Just a few months ago, hope rose in Cairo’s Tahrir Square (aside, of course, from the horrifying gang rapes committed there, several against foreign reporters).
Egypt would, people on the ground predicted, shake off its past and move into a new, brighter future.
Then came the election, in which only 43% of the Egyptian electorate put an Islamist in power.
Now, there seem to be no more reasonable answers. President Morsi has left. His supporters battle with the Egyptian military, and over 700 people have lost their lives, including women and their children installed in the Cairo protest-camp tents (presumably to prepare food for the crowds, since women who gather to protest or report are routinely raped), tents destroyed by the army’s flamethrowers and rockets. Photos of the bleeding wounded and rows of shrouded dead are everywhere. Police are allegedly confiscating the equipment of journalists so they cannot file stories, and the scenes are described as massacres.
At least one British photographer and one female journalist have died, shot by snipers aiming right for their heads, so that the bloody surge would escape reportage.
Egyptian police were hauled from a bus and executed, hands tied behind their backs.
The military disavows its actions, claiming they were attacked first (possible – men in the camps stockpiled weapons and fired guns) and responded with restraint.
No, they did not. When non-combatants are killed by sharpshooters, self-restraint was lost.
The US has cancelled a joint military operation with Egypt, Denmark has halted their aid package (other nations’ governments are under pressure from their own citizens to do likewise), and the United Nations warns that Egypt is dangerously polarized.
The pendulum swings over, swings back. Eventually, Egypt – where protests and violence are spreading, such that Western tourists are keeping to their hotels and some countries are advising citizens to cancel their plans to visit Egypt – will be more peaceful. How many more people will die, however, before peaceful disagreement will be achieved? Already, Egyptian violence has affected its lucrative tourist industry. Even the resort town of Sharm el Sheikh, hundreds of miles from Cairo, has seen its tourism vanish. The dearth of visitors with ready cash bounces along the economic road: first, hotels and restaurants and their employees, then the growers and producers who supply them, and on and on.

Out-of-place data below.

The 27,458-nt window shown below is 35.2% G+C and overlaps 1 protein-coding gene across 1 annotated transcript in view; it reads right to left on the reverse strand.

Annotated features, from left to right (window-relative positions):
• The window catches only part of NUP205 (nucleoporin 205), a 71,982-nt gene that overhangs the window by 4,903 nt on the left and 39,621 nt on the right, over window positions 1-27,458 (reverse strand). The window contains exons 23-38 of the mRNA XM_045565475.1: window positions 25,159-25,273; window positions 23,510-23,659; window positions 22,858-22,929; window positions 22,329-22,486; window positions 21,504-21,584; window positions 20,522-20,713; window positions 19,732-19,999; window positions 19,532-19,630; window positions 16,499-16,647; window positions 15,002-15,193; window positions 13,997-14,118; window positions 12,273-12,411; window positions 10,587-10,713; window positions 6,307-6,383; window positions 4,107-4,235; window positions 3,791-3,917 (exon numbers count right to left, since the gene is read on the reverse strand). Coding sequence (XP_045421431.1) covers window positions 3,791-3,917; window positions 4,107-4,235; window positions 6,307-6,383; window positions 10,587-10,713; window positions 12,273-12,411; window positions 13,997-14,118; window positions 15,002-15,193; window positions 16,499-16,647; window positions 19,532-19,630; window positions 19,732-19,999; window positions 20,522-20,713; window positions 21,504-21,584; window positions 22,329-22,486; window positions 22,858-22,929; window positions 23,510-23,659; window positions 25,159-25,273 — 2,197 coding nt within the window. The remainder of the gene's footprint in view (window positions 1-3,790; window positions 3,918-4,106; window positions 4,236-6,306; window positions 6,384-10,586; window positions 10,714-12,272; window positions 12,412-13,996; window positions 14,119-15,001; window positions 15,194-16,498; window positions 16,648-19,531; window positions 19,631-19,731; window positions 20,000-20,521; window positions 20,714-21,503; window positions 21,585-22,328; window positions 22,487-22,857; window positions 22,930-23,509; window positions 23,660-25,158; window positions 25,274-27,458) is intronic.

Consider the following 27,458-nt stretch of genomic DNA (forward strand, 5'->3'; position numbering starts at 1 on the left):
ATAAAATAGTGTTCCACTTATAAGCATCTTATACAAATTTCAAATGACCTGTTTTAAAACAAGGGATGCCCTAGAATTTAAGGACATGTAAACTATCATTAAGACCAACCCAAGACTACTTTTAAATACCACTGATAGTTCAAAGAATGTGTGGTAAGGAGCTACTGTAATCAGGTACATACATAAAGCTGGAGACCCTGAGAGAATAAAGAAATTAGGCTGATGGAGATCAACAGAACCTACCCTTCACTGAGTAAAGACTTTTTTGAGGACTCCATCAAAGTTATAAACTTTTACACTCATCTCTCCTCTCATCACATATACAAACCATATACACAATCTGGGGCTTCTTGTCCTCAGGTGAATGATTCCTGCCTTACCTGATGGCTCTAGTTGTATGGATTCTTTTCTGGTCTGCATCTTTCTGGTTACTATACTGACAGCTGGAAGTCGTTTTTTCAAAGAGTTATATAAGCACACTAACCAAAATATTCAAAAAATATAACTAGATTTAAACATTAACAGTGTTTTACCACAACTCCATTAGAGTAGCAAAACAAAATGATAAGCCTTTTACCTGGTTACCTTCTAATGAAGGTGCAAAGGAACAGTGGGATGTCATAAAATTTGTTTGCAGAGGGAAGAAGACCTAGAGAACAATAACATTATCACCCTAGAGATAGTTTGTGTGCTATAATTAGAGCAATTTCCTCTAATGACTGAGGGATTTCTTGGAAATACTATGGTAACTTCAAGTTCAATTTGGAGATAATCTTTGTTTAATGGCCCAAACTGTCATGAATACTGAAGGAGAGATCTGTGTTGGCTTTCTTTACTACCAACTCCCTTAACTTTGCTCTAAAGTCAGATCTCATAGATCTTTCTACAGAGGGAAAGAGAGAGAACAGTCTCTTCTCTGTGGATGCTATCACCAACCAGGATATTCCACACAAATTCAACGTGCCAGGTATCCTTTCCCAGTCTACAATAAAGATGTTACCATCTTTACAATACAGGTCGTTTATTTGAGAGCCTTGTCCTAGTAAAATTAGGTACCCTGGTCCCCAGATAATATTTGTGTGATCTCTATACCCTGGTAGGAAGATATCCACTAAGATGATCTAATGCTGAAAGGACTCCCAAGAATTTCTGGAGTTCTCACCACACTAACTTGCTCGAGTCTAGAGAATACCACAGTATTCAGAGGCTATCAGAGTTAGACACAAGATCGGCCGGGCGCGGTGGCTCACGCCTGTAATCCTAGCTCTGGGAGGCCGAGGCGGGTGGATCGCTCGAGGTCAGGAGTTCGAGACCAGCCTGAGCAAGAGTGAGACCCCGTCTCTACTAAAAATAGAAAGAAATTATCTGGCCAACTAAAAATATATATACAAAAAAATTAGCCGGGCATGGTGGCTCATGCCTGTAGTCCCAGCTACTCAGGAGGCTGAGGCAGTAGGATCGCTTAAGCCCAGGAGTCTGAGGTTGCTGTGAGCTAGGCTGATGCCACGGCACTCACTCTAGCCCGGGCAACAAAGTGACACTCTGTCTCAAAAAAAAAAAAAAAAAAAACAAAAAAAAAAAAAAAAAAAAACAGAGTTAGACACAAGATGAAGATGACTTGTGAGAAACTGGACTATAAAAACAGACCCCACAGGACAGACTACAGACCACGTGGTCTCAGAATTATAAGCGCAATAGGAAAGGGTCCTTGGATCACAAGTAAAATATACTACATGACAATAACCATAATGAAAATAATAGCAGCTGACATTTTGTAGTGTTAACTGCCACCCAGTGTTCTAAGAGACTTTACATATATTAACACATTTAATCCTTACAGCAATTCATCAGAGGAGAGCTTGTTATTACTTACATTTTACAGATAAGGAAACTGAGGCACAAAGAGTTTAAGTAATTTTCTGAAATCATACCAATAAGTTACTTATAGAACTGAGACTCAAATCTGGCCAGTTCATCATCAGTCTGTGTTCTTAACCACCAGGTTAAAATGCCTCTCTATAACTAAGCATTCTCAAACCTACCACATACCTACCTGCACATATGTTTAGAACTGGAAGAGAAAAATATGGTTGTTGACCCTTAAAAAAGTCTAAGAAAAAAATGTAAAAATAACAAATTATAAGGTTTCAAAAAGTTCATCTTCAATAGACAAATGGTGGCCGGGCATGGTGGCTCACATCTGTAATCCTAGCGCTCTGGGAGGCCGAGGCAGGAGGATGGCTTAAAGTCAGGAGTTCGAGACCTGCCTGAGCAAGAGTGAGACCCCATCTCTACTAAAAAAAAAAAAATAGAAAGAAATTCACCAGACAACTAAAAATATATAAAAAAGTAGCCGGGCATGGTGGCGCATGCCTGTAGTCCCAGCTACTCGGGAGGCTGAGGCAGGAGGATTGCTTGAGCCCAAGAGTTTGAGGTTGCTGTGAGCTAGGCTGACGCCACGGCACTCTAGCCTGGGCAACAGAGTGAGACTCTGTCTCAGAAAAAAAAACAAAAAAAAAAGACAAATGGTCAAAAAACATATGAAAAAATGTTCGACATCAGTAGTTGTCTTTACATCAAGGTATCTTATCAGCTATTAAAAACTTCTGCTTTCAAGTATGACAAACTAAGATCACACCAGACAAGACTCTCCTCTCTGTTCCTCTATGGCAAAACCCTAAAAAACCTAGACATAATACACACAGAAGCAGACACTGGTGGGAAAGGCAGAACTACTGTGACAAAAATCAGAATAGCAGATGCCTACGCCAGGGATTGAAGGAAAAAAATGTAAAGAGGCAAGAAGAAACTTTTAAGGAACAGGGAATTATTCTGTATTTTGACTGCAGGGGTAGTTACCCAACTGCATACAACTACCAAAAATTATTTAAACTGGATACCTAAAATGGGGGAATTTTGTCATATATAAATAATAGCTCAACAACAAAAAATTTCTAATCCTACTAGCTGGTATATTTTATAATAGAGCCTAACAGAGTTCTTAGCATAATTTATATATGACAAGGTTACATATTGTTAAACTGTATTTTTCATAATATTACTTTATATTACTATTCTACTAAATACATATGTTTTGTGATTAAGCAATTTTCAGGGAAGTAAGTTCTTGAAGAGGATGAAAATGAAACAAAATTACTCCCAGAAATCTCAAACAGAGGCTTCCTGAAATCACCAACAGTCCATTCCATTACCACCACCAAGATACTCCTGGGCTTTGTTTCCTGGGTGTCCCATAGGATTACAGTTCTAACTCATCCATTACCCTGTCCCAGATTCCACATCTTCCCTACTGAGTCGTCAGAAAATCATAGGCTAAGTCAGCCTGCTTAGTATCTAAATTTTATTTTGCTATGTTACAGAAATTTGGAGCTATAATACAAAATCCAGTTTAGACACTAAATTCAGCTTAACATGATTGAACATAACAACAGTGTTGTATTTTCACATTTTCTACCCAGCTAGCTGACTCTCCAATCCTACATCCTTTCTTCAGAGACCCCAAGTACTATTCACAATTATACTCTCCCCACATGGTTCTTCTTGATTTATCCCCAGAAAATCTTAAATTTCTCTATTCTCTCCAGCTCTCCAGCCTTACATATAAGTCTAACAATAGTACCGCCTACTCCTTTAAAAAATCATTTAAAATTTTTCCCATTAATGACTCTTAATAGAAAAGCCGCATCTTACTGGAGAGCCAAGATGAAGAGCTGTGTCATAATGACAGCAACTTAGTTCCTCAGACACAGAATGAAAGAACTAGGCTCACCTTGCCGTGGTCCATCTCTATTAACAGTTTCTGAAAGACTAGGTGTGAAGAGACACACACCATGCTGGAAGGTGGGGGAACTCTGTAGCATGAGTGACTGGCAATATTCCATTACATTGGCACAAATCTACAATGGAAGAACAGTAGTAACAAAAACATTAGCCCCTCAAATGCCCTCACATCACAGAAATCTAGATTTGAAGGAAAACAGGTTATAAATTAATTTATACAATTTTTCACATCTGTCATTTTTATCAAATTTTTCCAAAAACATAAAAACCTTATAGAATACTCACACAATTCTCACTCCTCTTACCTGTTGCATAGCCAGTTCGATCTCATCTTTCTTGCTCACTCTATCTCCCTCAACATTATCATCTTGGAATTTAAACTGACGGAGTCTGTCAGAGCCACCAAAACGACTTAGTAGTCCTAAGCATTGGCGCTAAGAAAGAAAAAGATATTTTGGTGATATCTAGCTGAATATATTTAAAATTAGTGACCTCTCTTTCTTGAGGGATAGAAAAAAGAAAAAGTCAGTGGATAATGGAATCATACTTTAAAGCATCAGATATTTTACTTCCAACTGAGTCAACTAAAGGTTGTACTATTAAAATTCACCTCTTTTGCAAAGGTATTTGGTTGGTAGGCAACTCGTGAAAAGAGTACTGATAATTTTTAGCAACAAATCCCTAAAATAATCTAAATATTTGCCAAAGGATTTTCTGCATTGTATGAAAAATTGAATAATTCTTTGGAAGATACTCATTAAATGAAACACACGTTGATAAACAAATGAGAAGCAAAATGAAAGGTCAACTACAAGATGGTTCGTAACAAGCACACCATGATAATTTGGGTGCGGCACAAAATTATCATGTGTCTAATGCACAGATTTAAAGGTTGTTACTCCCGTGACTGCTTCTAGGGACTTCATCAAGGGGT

When violence is the way of the day, people get hurt. People bleed, and not just literally. War-created poverty affects whether children are schooled or must toil for abusive employers, the amount of nutrition they get, how they are healed – or not – in cases of illness or injury, and, if they’re girls in a Muslim country, whether their parents will barter them to lecherous men in foul “temporary marriages”, a thinly-disguised form of forced prostitution.
Political violence afflicts the next generation. That’s why a strong middle class is the best harbinger of children’s future health, because a strong middle class prevents political violence.
The wealthy in Egypt have largely fled the turmoil. They have the money to do it. But ordinary people? They’re stuck. They have not yet tried for refuge elsewhere, as Syrians have done in hundreds of thousands. Yet if Egyptian violence continues, people there will begin to stream across borders to neighboring countries.
Which is a guarantee of more horror for children, since refugee status brings abuse of its own by men who protect themselves from violence only to perpetrate it on others, like men from Saudi Arabia and other Gulf states who prey on Syrian refugee girls.
Is there hope for Egypt? Eventually. In the meantime, both protesters and army need to recognize that their conflict guts their nation’s future, slicing it open for human predators.